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Tanzania camp to close as Burundian refugees return home


Tanzania camp to close as Burundian refugees return home

Karago camp will be closed towards the end of April as Tanzania consolidates camps that are emptying out with the departure of Burundian refugees for home. However, UNHCR notes that the pace of returns has slowed and that the Burundi repatriation programme is severely under-funded.
5 April 2005
Burundian refugees learning to crochet at Karago camp in Tanzania. Such self-reliance projects and other forms of assistance will continue when they move to Mtendeli camp after Karago closes.

KIBONDO, Tanzania, April 5 (UNHCR) - Some 5,500 Burundian refugees in Tanzania will be relocated to another camp towards the end of this month as part of plans to consolidate camps amid the ongoing Burundi repatriation operation.

The Tanzanian government is set to close Karago camp, one of nine camps for Burundian refugees in north-western Tanzania, in the next few weeks. Karago's refugees will be moved to the neighbouring Mtendeli camp, where they will receive the same assistance.

A tripartite agreement between the United Republic of Tanzania, Burundi and UNHCR states that all Tanzanian camps with a refugee population of under 10,000 will be closed. This is an attempt to consolidate camps that empty out with the departure of Burundian refugees for home.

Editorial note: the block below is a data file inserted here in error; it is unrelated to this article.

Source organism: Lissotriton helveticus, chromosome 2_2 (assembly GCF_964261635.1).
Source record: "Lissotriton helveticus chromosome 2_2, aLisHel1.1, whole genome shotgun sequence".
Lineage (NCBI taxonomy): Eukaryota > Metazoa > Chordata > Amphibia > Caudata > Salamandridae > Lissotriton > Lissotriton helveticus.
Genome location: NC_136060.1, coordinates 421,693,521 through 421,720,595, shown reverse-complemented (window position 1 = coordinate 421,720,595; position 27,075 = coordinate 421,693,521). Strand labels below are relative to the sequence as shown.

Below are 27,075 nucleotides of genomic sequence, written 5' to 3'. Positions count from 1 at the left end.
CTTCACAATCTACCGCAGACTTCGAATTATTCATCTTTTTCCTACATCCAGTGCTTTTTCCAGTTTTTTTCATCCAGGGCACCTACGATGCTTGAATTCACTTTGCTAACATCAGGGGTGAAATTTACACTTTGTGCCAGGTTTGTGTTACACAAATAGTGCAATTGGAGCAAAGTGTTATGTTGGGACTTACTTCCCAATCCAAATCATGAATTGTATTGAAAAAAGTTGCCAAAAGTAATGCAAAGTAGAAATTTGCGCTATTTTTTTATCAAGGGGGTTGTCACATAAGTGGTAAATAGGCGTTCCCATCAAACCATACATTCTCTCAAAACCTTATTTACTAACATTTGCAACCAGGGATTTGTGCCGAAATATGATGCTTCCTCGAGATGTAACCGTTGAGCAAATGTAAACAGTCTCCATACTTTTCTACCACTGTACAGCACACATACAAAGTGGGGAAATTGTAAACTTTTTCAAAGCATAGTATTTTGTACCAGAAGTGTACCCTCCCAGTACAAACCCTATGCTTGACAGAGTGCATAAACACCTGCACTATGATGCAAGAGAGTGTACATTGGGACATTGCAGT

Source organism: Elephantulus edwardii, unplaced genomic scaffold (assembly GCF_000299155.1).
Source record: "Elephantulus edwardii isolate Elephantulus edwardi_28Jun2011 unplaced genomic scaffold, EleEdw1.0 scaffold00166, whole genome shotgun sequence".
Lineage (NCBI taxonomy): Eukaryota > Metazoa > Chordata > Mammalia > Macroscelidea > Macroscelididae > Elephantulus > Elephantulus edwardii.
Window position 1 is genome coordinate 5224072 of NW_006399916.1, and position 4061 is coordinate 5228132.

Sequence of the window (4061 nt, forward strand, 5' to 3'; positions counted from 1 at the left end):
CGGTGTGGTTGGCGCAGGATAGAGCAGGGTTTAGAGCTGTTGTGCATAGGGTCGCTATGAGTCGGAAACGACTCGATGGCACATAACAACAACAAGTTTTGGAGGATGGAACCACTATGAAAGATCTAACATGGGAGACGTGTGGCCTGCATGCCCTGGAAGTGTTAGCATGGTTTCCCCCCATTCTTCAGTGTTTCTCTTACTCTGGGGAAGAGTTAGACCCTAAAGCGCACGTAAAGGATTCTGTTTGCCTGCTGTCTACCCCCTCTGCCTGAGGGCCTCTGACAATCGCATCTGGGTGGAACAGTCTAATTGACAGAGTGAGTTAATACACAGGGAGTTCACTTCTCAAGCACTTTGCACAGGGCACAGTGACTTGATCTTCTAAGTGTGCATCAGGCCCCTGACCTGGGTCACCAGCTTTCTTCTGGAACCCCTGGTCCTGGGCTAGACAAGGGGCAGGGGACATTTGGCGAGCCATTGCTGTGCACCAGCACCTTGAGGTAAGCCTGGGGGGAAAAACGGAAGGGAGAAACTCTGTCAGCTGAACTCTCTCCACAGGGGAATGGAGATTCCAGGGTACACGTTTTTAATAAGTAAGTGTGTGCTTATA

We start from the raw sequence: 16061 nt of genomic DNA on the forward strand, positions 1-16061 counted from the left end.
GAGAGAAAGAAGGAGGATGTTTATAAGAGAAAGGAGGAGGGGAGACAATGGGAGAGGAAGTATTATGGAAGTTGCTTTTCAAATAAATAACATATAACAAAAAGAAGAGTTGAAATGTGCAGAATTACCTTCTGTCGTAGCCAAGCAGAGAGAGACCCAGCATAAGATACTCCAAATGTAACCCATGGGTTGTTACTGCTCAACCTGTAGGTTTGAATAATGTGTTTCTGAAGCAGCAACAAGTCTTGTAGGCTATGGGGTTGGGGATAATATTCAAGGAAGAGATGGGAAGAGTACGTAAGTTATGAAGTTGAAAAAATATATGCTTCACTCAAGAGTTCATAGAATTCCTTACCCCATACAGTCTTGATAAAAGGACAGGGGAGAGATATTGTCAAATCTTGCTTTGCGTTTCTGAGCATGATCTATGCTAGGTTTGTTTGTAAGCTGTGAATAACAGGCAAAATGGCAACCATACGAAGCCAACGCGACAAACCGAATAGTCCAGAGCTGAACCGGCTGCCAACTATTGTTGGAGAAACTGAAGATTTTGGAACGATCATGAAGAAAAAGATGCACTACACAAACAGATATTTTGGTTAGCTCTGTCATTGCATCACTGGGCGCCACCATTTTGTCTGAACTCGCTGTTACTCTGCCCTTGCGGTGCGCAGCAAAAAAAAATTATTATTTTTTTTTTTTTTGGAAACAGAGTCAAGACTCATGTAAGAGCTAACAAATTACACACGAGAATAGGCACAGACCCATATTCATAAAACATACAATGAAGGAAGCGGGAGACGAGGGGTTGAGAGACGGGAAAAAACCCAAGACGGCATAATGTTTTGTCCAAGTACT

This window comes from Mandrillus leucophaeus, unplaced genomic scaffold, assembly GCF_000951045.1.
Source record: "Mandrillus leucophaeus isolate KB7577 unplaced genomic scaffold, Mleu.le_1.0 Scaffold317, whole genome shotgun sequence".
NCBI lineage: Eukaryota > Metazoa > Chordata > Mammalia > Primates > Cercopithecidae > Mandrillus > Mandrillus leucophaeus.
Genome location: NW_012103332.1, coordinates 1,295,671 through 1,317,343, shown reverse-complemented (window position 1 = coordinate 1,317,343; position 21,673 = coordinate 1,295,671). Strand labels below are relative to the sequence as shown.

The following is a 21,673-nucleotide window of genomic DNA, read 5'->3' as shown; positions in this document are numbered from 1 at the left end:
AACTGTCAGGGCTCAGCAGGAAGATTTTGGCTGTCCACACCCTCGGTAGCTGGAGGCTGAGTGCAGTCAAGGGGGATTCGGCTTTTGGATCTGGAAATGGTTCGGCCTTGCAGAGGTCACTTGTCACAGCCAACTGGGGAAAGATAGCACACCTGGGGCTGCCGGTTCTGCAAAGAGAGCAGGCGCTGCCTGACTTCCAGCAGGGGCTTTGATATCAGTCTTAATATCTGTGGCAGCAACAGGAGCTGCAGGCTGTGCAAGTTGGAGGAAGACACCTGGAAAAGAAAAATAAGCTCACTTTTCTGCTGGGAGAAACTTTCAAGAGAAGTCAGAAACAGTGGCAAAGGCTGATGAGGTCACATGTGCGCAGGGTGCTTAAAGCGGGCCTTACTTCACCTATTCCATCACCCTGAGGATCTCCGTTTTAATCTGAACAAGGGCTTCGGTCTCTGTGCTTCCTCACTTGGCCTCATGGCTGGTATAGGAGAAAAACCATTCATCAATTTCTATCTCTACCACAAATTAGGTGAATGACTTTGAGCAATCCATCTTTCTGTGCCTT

More than 158,000 Burundian refugees have repatriated since UNHCR started its voluntary return programme from Tanzania in March 2002. The refugee agency plans to help 85,000 more return this year, but the pace of returns has slowed, numbering 7,800 in the first three months of the year, compared to a high of more than 11,000 a month last summer.

"Concerns among the refugees over the availability of basic services in their home country and the peace process partially explain the drop in repatriation numbers," UNHCR spokeswoman Jennifer Pagonis told reporters in Geneva on Tuesday.

Funding is also a key constraint for the operation. Of the US$62.3 million needed for the repatriation programme this year, donors have so far provided only some $8.5 million, or 14 percent.

"The funding situation for the Burundi repatriation is desperate," explained Ursula Aboubacar, UNHCR's Head of Desk for Africa's Great Lakes region. "The lack of funds may further hamper smooth reintegration for refugees who have gone home. And without significant additional donations, we may not be able to accommodate an eventual increase in return movements before elections this summer."

There are more than 240,000 Burundian refugees in Tanzania's camps, with another 200,000 living in settlements and an unknown number in cities and villages. Tanzania is also home to more than 150,000 Congolese refugees and almost 3,000 Somali refugees.